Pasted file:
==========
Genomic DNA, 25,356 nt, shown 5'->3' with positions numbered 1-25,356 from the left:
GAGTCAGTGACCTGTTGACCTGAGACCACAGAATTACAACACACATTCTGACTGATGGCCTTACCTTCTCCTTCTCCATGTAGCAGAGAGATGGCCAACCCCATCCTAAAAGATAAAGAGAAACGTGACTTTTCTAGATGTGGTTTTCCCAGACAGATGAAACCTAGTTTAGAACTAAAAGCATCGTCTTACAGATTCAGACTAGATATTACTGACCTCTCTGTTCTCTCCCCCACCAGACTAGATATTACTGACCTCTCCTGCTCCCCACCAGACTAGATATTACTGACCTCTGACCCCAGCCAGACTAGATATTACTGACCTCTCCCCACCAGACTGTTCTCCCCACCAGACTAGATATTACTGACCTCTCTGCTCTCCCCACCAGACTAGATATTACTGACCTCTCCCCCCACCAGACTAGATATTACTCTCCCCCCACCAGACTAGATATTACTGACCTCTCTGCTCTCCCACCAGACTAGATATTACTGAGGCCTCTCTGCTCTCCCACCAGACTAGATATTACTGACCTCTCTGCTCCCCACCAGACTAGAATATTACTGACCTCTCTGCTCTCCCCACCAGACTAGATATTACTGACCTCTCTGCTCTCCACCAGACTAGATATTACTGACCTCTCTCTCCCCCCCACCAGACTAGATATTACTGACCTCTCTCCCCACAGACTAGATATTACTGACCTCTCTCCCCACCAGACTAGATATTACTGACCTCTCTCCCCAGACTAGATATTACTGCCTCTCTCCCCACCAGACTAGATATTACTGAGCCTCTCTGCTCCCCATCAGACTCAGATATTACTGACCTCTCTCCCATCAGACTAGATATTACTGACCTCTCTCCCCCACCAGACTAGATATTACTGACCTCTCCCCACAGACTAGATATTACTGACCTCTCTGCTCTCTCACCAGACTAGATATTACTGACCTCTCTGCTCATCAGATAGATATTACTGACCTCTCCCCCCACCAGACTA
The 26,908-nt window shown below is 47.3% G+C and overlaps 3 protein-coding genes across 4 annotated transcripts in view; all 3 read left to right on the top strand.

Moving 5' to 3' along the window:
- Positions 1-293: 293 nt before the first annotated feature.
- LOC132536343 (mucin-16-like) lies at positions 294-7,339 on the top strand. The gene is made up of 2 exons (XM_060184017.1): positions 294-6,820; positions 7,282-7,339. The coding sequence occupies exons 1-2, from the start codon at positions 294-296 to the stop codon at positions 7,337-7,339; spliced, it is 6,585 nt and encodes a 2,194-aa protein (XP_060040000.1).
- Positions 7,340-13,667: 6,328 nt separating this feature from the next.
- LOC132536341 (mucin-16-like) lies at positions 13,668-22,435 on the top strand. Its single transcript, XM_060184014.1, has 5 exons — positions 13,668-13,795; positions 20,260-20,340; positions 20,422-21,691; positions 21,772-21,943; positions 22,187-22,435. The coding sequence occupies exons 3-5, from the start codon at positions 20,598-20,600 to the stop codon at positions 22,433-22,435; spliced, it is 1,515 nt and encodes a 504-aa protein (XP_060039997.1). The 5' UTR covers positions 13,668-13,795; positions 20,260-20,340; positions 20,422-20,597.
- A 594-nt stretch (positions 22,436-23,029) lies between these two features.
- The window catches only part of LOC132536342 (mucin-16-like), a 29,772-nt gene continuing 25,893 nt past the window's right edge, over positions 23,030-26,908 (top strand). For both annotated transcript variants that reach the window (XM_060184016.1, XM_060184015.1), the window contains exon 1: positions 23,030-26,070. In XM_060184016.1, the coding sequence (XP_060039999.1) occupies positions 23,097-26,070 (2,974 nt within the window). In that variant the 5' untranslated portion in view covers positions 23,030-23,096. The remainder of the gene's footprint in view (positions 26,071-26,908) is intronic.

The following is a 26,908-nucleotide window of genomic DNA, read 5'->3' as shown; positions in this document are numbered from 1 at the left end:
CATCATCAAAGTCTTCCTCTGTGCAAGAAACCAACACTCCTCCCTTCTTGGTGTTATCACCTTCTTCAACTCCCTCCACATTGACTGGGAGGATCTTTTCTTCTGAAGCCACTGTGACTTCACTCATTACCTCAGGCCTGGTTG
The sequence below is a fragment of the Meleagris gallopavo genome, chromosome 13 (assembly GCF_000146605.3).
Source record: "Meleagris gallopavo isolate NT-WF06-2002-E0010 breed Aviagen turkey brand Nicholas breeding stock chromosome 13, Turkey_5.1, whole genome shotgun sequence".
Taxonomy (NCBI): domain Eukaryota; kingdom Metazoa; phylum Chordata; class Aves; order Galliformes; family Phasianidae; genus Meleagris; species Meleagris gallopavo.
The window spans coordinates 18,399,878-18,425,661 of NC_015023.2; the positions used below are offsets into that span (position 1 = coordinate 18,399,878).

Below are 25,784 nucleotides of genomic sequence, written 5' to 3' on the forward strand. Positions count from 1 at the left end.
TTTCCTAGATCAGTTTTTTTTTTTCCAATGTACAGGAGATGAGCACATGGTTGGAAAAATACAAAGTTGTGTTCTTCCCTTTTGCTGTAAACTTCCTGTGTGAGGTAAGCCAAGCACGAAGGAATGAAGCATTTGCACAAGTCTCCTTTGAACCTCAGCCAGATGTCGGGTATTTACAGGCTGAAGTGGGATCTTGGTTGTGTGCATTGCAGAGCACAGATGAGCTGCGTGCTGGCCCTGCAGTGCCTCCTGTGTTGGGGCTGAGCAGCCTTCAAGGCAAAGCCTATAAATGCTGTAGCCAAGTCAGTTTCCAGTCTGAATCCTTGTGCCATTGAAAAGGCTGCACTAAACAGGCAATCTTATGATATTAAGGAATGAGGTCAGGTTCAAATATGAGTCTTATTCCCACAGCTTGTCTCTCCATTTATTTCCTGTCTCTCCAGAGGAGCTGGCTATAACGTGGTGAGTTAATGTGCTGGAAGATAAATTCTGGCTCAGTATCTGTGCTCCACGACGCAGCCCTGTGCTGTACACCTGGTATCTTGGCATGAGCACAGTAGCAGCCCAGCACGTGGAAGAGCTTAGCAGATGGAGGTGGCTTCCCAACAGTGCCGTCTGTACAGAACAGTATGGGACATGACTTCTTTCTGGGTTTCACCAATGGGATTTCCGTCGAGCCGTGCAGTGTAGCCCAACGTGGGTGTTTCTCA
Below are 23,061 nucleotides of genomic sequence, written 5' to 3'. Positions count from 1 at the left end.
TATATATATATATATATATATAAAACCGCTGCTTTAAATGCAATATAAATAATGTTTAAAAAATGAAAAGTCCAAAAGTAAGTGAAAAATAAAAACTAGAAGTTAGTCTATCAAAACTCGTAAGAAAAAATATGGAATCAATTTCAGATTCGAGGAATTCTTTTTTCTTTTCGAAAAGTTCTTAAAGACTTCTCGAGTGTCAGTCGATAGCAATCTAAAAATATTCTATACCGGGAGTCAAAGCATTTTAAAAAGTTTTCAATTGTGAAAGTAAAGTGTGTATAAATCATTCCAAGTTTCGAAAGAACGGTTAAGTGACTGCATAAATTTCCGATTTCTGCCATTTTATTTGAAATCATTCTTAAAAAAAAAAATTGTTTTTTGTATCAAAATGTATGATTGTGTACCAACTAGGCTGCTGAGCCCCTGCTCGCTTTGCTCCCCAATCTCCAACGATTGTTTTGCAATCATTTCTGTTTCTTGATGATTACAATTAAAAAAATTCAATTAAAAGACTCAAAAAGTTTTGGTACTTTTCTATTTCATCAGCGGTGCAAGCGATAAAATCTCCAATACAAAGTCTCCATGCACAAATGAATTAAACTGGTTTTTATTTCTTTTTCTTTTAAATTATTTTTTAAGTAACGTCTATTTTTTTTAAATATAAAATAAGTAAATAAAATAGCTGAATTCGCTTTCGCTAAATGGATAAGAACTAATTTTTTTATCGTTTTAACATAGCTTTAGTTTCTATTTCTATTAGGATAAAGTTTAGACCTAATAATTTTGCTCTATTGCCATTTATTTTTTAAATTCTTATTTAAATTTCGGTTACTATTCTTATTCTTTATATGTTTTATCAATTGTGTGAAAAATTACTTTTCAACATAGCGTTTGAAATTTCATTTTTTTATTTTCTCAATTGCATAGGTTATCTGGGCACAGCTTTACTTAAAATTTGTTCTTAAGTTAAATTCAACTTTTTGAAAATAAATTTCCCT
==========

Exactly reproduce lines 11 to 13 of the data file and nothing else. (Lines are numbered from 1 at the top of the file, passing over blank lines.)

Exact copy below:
The following is a 26,908-nucleotide window of genomic DNA, read 5'->3' as shown; positions in this document are numbered from 1 at the left end:
CATCATCAAAGTCTTCCTCTGTGCAAGAAACCAACACTCCTCCCTTCTTGGTGTTATCACCTTCTTCAACTCCCTCCACATTGACTGGGAGGATCTTTTCTTCTGAAGCCACTGTGACTTCACTCATTACCTCAGGCCTGGTTG
The sequence below is a fragment of the Meleagris gallopavo genome, chromosome 13 (assembly GCF_000146605.3).